Anticonvulsant effect of anterior thalamic high frequency electrical stimulation in the rat

Marek A. Mirski, Lisa Ann Rossell, John B. Terry, Robert S. Fisher

Research output: Contribution to journalArticlepeer-review

225 Scopus citations


Evidence suggests that a specific subcortical pathway synaptically linking the anterior thalamic nuclear complex (AN) to the hypothalamus and midbrain is important in the expression of pentylenetetrazol (PTZ) seizures. Perturbation of neuronal activity along this path via focal disruption or chemical inhibition significantly raises seizure threshold. Recent data has demonstrated that focal electrical stimulation within the hypothalamic component of this pathway inhibited seizure expression in a current and frequency dependent fashion. Similar experiments were conducted in the AN to investigate the hypothesis that stimulation of this thalamic nuclear region can prevent the propagation of PTZ seizures between cortical and subcortical regions. Our results indicate that high frequency (100 Hz) stimulation of AN did not alter the expression of low dose PTZ induced cortical bursting but did raise the clonic seizure threshold compared to naive animals or those stimulated at sites near, but not in AN (P < 0.01). Low frequency stimulation (8 Hz) was in contrast, proconvulsant and could induce behavioral arrest responses accompanied by rhythmic high voltage EEG even without PTZ challenge. This data further highlights the role of AN in mediating the expression of seizures and provides experimental support for the concept that this thalamic region may be a promising target for focal stimulation to treat intractable seizures in humans.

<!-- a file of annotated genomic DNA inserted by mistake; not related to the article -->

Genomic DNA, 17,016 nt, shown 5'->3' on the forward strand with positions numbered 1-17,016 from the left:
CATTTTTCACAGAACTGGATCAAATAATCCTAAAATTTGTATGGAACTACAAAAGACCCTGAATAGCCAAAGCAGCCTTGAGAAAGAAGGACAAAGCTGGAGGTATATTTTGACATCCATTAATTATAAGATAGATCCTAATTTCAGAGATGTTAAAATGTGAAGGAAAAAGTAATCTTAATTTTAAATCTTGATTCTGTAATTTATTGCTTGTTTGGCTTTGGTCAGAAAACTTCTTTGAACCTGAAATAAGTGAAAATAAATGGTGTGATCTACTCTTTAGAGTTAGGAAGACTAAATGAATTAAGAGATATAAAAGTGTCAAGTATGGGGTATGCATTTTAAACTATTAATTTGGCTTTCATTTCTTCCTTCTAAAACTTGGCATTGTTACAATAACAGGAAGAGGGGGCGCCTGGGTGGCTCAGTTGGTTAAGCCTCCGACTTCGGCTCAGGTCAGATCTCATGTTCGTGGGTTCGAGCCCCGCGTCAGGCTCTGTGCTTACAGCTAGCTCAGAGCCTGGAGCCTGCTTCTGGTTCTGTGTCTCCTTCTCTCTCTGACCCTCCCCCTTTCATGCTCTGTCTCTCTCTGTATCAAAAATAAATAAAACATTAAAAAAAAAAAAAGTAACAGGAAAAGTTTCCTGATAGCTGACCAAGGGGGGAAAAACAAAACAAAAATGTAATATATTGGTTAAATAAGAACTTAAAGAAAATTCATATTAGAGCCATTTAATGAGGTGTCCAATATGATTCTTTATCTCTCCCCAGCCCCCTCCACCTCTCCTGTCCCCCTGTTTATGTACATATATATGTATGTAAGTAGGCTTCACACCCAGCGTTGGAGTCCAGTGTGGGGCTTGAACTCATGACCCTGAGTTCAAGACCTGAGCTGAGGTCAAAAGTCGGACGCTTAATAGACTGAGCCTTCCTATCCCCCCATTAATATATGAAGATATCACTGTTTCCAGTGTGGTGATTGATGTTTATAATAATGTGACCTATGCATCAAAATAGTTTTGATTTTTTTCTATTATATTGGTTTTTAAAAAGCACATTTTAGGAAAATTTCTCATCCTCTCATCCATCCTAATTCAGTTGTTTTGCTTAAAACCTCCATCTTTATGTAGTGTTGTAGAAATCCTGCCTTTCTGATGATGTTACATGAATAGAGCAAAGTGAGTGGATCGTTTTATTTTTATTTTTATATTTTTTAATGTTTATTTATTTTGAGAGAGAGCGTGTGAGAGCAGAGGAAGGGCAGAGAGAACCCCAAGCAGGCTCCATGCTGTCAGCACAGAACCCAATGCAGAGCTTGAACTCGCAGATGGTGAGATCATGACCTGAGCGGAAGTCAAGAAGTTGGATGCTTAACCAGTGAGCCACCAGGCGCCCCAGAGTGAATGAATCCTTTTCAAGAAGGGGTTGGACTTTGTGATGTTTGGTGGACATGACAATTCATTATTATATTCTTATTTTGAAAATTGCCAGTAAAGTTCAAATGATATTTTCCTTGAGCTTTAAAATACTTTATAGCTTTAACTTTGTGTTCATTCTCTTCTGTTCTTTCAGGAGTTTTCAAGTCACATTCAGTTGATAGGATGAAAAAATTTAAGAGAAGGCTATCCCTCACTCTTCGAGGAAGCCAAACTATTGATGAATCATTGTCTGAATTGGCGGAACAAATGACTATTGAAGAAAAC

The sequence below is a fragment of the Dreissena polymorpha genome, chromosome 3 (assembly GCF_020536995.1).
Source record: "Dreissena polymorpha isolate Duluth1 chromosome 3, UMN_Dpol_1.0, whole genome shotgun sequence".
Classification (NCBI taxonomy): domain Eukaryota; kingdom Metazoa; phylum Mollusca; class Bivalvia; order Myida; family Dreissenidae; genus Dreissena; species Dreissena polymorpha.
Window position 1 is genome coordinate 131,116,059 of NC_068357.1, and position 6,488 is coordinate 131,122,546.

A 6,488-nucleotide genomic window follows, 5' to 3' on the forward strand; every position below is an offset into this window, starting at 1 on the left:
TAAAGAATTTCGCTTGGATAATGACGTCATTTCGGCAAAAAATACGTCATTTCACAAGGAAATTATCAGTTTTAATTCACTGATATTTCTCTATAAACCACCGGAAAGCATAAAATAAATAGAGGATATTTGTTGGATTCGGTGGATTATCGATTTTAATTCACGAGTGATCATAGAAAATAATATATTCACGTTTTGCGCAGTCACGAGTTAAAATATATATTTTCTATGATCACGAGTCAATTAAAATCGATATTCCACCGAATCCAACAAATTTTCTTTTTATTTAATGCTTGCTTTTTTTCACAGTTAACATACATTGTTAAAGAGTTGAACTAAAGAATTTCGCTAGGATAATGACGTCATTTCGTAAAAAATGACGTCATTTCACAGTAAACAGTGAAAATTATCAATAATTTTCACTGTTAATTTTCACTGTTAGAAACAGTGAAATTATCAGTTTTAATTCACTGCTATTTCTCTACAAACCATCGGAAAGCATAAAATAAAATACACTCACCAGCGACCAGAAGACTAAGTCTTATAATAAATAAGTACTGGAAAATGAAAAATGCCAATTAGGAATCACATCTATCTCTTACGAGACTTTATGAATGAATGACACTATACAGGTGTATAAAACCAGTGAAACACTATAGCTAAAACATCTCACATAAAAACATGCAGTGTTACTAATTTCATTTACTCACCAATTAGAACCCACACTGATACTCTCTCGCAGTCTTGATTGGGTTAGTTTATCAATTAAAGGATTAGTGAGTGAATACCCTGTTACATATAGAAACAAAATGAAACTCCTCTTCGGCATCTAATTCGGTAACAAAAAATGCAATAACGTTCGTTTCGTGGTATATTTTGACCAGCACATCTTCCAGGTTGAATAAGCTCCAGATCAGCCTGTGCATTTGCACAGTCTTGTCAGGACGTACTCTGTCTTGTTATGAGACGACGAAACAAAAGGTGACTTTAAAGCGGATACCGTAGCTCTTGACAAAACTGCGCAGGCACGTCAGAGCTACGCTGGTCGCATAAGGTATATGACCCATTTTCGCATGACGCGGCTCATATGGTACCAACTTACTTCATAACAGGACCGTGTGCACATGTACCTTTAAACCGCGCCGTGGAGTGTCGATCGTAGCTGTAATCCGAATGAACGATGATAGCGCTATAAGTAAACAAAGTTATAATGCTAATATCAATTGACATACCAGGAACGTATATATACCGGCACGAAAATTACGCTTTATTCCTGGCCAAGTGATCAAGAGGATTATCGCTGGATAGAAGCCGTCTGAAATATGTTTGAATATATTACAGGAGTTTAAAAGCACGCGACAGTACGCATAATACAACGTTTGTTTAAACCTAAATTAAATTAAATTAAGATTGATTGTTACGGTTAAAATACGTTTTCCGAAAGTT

Original languageEnglish (US)
Pages (from-to)89-100
Number of pages12
JournalEpilepsy Research
Issue number2
StatePublished - Sep 1997


  • Anterior thalamus
  • Electrical stimulation
  • Epilepsy
  • Limbic seizures
  • Pentylenetetrazol

ASJC Scopus subject areas

  • Neurology
  • Clinical Neurology


Dive into the research topics of 'Anticonvulsant effect of anterior thalamic high frequency electrical stimulation in the rat'. Together they form a unique fingerprint.

Cite this